GESSENI absolutely do not think that he's softening his stance toward LGBT people in Russia or towards civil society in Russia. In fact, the extent to which he has now been trying to cover it up is mind boggling. On the first day of the games as the opening ceremonies were underway, or about to get underway, LGBT activists were arrested in Moscow and St. Petersburg. In St. Petersburg they simply went out in the street with signs. And in Moscow they went to Red Square and sang the Russian national anthem.
GESSENAnd for this they were hauled into police stations. Some of them were booked. At least half of them weren't booked but they were beaten and threatened with rape. This happened the day the Sochi Olympics were opening.
GESSENIt's not the only thing that happened. About 30 people were detained in Moscow for standing with umbrellas because this was to symbolize their support for the last remaining independent television station in Russia which is called TV Rain. And it is threatened with forced closure. In fact, I think will be closing in the next few weeks. So people came out in support of TV Rain. And their only sign of support was holding umbrellas. And they were actually booked. And the protocol said, was standing in the street with an open umbrella. This was the violation.
GESSENAnd finally on a less funny note, the present sentence of an environment activist in the Sochi region, Yevgeny Vitishko, who was one of the main critics of the environmental violence that was done -- there's no other way to put it -- during the construction of the Sochi Olympic buildings. He was sentenced to three years in December. He appealed and his sentence was just upheld yesterday in the middle of the Olympic Games.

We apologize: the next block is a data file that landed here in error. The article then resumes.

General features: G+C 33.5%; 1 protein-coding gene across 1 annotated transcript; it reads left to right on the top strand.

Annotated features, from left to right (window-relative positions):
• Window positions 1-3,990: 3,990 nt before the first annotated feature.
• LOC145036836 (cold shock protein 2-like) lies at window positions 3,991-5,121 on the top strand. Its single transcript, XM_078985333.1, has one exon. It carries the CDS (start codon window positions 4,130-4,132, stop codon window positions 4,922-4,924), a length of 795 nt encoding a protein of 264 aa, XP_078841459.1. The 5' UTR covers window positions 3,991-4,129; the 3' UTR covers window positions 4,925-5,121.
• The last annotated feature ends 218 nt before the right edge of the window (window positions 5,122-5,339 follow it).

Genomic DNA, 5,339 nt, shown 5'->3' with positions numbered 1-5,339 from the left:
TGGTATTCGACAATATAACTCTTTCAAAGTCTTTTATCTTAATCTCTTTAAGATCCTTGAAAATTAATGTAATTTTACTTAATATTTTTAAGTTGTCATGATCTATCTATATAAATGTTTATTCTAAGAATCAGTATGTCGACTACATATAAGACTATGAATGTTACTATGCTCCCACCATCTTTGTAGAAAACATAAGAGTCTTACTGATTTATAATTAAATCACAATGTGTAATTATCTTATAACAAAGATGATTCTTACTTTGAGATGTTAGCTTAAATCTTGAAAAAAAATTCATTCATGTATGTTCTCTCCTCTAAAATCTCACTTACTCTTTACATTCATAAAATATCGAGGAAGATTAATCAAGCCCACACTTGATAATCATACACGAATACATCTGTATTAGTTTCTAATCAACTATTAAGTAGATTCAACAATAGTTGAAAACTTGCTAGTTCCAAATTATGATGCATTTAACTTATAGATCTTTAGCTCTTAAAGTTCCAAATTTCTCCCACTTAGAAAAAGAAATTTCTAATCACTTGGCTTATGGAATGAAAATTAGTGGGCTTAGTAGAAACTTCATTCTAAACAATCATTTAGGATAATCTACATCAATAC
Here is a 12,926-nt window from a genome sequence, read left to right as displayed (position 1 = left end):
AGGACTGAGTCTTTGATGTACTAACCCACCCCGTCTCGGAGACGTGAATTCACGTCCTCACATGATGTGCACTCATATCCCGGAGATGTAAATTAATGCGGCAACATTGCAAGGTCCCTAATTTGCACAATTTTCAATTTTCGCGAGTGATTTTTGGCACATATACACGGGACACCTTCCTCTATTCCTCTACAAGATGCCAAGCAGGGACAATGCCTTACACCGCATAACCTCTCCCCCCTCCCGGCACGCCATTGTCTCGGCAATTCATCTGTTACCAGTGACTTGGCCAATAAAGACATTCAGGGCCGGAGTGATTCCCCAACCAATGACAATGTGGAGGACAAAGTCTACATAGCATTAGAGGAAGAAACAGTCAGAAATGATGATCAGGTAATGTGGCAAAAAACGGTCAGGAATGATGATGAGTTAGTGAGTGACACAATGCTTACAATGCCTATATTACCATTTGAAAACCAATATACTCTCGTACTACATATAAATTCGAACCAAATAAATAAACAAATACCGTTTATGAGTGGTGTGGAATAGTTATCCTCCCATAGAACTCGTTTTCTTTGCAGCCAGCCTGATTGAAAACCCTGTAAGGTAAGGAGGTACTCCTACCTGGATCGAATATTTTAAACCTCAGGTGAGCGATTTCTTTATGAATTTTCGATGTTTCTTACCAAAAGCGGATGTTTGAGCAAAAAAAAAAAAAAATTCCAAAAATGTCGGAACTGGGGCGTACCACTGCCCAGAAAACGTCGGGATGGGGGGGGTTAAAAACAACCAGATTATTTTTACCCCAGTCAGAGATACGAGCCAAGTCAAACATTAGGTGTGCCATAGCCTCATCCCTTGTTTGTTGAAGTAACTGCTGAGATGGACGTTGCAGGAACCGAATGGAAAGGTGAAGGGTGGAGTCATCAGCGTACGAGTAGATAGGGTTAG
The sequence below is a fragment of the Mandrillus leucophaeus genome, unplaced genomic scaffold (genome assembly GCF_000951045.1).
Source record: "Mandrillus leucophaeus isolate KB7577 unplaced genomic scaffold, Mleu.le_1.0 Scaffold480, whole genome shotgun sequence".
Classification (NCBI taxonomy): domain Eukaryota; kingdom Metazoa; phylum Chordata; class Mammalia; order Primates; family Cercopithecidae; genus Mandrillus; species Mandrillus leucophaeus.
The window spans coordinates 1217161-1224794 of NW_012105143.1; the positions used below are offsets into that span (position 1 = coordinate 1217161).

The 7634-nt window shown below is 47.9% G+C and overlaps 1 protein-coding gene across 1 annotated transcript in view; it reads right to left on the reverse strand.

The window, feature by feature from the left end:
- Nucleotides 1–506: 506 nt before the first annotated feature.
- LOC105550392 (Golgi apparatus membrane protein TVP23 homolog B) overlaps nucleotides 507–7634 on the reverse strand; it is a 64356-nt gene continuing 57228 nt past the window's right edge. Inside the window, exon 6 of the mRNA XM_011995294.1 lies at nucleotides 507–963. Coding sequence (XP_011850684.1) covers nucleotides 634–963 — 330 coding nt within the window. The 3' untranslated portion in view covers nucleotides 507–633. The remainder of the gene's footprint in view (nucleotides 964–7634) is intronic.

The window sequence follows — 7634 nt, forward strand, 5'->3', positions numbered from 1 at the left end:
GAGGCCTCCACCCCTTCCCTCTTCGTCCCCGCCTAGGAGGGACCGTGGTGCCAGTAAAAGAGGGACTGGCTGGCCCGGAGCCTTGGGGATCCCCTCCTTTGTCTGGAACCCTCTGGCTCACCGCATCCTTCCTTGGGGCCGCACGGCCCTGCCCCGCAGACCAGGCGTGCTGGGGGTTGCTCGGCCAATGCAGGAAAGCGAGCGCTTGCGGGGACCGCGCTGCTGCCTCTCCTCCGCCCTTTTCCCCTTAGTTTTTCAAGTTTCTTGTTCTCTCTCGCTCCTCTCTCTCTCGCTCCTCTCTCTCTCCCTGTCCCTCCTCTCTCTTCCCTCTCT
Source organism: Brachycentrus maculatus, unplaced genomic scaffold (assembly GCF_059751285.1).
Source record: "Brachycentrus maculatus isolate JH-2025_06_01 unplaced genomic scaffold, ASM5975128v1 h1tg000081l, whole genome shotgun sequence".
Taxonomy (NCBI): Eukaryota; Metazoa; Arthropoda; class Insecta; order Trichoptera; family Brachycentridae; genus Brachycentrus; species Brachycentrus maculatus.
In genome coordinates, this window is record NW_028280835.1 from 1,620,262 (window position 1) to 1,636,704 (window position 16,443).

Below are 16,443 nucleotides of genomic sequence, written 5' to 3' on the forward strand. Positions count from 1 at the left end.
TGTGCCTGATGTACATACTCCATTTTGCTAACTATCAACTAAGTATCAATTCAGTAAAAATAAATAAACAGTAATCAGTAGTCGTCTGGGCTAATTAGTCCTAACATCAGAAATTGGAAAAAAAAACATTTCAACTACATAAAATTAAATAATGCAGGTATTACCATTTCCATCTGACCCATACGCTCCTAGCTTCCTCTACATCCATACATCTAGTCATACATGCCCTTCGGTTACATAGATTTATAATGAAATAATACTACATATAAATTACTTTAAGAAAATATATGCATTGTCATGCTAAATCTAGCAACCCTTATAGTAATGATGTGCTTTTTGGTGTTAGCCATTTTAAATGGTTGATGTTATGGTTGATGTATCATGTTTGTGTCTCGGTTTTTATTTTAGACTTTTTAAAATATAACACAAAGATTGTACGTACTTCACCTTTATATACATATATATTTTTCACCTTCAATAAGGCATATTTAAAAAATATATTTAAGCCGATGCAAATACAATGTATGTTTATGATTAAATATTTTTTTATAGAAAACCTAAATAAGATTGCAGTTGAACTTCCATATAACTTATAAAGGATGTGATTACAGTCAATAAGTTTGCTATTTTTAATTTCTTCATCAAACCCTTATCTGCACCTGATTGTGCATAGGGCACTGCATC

NNAMDISo there is no softening of stance here. One gay club owner in Sochi, Andrew Tanichev, has asked foreigners not to protest Russia's antigay legislation during the Olympics. He says pressure from outside might only make things worse because Russian society just isn't ready, he says, to accept gays. In your view, how should the International Community be responding?
GESSENI think that's a misguided stand. I mean, I think it's not entirely A-typical. There are certainly some Russians who feel that way, some LGBT Russians. There are a lot of LGBT Russians who don't feel that way. It's a matter of some debate. My position in this is that you cannot win when you're dealing with a thug. You cannot calculate his reactions. You cannot try to figure out what the backlash might be if you protested or whether you would do even worse for yourself if you just laid down and took it, which is what some people are suggesting. You know, just lay low until this sort of passes.
GESSENThere no calculating what's going to happen because you're dealing with somebody who does not play by the rules and whose goal is actually to incite hatred. So anything will go. I mean, your protesting will be used to incite hatred and your not protesting will be used to incite hatred. And so in the absence of any kind of strategic planning, I think we should maybe think about what's right and what's wrong.
GESSENAnd it is wrong for the Dutch openly gay Olympic skater to hug Vladimir Putin. It disgusted me. And I know it really demoralized a lot of LGBT people in Russia and outside of Russia who were watching to see that sort of acceptance, to see that kind of condoning. And basically, to see him express something akin to acceptance of Russia's policies, which is what Putin embodies.
NNAMDIMeanwhile, a lot of foreign journalists and tourists have taken to a hash tag called Sochi problems to point out the general dysfunction around the Olympics. Do you think all of this attention on these structural problems in Sochi is helpful to everyday Russians?
GESSENI don't think it's a standard by which journalism can be measured. I mean, our job is to report what's out there. Our job is not to help a particular population. I think truth is useful. I think shining a spotlight on problems is a journalist's job. You can't expect people who are tweeting to tweet at any depth, right. Their job is to report problems. Analyst's jobs is to talk about the connection of those problems to the lives of everyday Russians. I haven't seen enough of that but I think that's probably coming. I hope that's coming.
NNAMDIFor the 20 years that you lived and worked in Russia you were openly gay. And a lot of your focus now, at least in our conversation, has to do with the effect that Vladimir Putin himself is having on all of this. What was it like for LGBT rights when you first started living in Russia?